H Greeley, January 2, 2013 (view all comments by H Greeley)
This was by far the most memorable book of 2012 for me. It had me wondering whether it was truly a memoir or possibly fiction. To migrate from the author's experiences to a place where one would have either the inclination or ability to tell such a story is a remarkable evolution and achievement. Knowing the geography where the book takes place added additional color for me, but the author also brought forward a broader sense of directionless that permeated growing up in the 1970s in a way that was new to me but felt very real.
Jill Kinkade, January 23, 2012 (view all comments by Jill Kinkade)
This is a great book by and about a "reformed thug." For anyone who loves a well written book, likes a good story, and is fascinated about the role the family plays in a child's development, this is an excellent read. For those of us who often ponder the "nature or nurture" question, we'll come away from the book understanding a little bit more. I can't wait to get my hands on more of Dubus' writing.
W. W. Norton & Company -
by Kim S.,
Townie is a riveting, intense, and compassionate memoir in which Andre Dubus III offers readers an intimate understanding of his life and the challenges he faced as a child and young adult. Despite the odds, you'll be cheering for Dubus to succeed with the turn of every page. Don't miss this unforgettable book!
by Kim S.
"Publishers Weekly Review"
by Publishers Weekly,
"Long before he became the highly acclaimed author of House of Sand and Fog, Dubus shuffled and punched his way through a childhood and youth full of dysfunction, desperation, and determination. Just after he turned 12, Dubus's family fell rapidly into shambles after his father — the prominent writer Andre Dubus — not only left his wife for a younger woman but also left the family in distressing poverty on the violent and drug-infested side of their Massachusetts mill town. For a few years, Dubus escaped into drugs, embracing the apathetic 'no-way-out' attitude of his friends. After having his bike stolen, being slapped around by some of the town's bullies, and watching his brother and mother humiliated by some of the town's thugs, Dubus started lifting weights at home and boxing at the local gym. Modeling himself on the Walking Tall sheriff, Buford Pusser, Dubus paid back acts of physical violence with physical violence. Ultimately, he decided to take up his pen and write his way up from the bottom and into a new relationship with his father. In this gritty and gripping memoir, Dubus bares his soul in stunning and page-turning prose. (Feb.)" Publishers Weekly (Starred Review) (Copyright PWyxz LLC)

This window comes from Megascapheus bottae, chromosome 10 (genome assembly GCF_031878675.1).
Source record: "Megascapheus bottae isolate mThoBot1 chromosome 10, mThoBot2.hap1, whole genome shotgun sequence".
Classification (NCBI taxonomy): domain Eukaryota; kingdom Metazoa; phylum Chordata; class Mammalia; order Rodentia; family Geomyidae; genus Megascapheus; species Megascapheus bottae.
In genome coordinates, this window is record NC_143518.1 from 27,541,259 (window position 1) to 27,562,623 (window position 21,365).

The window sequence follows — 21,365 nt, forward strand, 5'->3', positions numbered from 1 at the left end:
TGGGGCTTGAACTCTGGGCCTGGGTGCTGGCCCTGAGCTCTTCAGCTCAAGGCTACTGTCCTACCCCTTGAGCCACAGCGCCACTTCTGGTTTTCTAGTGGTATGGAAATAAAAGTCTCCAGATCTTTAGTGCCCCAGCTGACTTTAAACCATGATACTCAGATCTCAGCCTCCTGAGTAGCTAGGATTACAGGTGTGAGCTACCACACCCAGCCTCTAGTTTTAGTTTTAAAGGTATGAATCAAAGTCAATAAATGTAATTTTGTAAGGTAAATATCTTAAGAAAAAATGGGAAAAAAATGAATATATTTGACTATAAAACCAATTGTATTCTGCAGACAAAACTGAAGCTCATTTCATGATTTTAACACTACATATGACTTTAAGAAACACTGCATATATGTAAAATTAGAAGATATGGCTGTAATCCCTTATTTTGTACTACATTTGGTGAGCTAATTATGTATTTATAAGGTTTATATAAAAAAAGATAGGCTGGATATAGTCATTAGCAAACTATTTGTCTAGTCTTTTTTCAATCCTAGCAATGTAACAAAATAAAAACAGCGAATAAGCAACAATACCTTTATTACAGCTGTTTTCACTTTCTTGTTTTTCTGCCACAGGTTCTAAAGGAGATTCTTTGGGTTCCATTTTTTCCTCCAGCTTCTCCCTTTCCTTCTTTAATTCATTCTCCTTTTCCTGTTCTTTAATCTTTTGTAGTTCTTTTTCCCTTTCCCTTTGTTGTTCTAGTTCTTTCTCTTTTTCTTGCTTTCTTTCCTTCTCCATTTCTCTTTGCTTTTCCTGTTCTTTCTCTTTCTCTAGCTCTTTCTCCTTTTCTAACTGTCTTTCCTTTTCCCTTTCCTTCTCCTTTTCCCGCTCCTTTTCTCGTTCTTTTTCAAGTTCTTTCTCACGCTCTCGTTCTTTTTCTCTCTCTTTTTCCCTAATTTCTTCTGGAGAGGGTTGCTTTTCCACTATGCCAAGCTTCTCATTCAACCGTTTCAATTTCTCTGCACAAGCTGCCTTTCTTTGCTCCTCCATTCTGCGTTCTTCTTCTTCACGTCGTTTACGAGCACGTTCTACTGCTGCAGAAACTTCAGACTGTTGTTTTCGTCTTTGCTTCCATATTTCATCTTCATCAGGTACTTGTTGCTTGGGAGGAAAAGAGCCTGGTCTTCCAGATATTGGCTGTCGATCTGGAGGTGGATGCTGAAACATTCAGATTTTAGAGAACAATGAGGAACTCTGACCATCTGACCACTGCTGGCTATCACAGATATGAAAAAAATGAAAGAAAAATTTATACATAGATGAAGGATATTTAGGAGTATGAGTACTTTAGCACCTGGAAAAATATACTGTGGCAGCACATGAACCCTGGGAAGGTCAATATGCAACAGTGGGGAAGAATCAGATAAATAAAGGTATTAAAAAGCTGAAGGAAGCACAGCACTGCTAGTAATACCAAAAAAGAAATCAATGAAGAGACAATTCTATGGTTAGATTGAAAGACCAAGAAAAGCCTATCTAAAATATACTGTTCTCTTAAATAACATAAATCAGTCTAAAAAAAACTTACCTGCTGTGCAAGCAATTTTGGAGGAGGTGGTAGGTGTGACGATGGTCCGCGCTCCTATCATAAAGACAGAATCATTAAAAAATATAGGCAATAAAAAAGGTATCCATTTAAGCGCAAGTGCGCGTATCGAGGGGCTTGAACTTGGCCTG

by Booklist (Starred Review),
"Dubus chronicles each traumatic incident and realization in stabbing detail. So chiseled are his dramatic memories, his shocking yet redemptive memoir of self-transformation feels like testimony under oath as well as hard-hammered therapy, coalescing, ultimately, in a generous, penetrating, and cathartic dissection of misery and fury, creativity and forgiveness, responsibility and compassion."
by Kirkus Reviews (Starred Review),
"[P]owerful, haunting....[Dubus III's] compassionate memoir abounds with exquisitely rendered scenes of fighting, cheating, drugging, drinking and loving. A striking, eloquent account of growing up poor and of the making of a writer."
by Richard Russo, author of Empire Falls,
"I've never read a better or more serious meditation on violence, its sources, consequences, and, especially, its terrifying pleasures, than Townie. It's a brutal and, yes, thrilling memoir that sheds real light on the creative process of two of our best writers, Andre Dubus III and his famous, much revered father. You'll never read the work of either man in quite the same way afterward. You may not view the world in quite the same way, either."
by James Lee Burke, author of the Dave Robicheaux novels,
"The best first-person account of an author's life I have ever read. The violence that is described is the kind that is with us every day, whether we recognize it or not. The characters are wonderful and compassionately drawn. I sincerely believe Andre Dubus may be the best writer in America. His talent is enormous. No one who reads this book will ever forget it."
by Hold All,
An acclaimed novelist reflects on his violent past and a lifestyle that threatened to destroy him — until he was saved by writing.
Won Book of the Year Adult Non-Fiction--2012 Indie Choice Awards Amazon Best Book of the Month February 2011
An acclaimed novelist reflects on his violent past and a lifestyle that threatened to destroy him--until he was saved by writing.
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